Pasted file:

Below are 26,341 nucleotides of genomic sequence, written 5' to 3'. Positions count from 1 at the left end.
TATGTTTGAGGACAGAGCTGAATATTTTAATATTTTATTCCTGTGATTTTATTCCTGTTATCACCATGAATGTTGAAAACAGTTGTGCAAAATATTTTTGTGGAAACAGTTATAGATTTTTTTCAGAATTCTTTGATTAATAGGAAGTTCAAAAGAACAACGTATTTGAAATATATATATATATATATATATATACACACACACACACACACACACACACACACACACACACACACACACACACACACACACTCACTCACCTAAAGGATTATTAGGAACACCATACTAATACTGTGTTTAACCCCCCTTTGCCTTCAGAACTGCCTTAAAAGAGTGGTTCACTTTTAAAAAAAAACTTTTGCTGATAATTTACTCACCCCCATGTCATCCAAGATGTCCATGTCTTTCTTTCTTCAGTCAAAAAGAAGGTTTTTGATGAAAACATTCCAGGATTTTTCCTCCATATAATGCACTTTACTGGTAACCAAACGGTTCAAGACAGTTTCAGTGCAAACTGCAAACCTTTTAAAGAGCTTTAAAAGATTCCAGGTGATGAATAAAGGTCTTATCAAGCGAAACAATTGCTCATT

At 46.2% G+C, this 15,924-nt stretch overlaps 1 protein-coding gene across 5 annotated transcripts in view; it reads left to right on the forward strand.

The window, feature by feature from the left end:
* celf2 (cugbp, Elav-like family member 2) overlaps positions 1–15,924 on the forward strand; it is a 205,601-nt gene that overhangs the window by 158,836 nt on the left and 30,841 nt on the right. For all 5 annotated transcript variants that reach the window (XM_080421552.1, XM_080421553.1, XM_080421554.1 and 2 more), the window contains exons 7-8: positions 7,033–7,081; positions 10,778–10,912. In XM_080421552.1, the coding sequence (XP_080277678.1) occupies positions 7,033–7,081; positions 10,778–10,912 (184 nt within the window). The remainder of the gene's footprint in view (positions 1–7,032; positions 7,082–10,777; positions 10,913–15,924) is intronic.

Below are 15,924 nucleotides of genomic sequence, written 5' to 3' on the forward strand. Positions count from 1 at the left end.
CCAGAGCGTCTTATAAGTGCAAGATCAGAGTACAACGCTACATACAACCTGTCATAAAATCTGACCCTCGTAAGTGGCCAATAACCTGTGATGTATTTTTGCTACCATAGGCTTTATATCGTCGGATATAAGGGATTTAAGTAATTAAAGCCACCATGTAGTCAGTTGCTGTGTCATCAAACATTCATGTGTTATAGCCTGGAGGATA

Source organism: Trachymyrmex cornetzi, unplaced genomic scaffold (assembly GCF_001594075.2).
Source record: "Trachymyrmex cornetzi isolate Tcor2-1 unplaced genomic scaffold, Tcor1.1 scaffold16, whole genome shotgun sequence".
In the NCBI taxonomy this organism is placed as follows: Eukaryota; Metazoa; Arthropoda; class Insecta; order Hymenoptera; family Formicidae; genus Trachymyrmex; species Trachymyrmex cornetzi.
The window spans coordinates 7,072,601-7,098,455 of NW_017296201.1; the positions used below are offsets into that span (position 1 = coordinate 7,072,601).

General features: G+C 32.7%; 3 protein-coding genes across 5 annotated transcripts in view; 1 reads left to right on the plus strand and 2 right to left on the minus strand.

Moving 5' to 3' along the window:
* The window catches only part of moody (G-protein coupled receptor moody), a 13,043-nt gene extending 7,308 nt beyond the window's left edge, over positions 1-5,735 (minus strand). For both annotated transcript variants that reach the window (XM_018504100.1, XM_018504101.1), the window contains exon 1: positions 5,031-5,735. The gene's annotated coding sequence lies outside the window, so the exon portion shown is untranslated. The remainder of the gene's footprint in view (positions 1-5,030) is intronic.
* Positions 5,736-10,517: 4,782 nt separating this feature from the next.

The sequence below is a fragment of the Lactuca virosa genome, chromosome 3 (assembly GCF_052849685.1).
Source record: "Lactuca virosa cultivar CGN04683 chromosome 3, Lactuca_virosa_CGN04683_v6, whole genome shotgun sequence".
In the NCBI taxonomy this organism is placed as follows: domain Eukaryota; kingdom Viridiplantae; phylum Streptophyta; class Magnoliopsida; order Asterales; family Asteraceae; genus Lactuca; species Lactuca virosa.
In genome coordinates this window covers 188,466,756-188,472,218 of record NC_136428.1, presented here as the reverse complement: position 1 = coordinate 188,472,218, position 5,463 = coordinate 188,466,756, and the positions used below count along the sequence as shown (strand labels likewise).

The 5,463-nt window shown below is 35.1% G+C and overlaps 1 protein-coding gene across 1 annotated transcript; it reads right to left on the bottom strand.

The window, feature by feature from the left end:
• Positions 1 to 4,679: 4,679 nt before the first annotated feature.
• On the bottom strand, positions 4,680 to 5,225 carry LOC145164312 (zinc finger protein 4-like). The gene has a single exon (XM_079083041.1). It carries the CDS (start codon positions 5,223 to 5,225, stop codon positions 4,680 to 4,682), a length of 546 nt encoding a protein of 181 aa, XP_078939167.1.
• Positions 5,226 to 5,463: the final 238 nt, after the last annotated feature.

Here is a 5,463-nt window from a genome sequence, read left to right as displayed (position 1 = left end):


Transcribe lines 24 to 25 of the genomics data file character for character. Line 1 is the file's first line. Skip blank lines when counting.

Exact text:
• Positions 5,226 to 5,463: the final 238 nt, after the last annotated feature.

Here is a 5,463-nt window from a genome sequence, read left to right as displayed (position 1 = left end):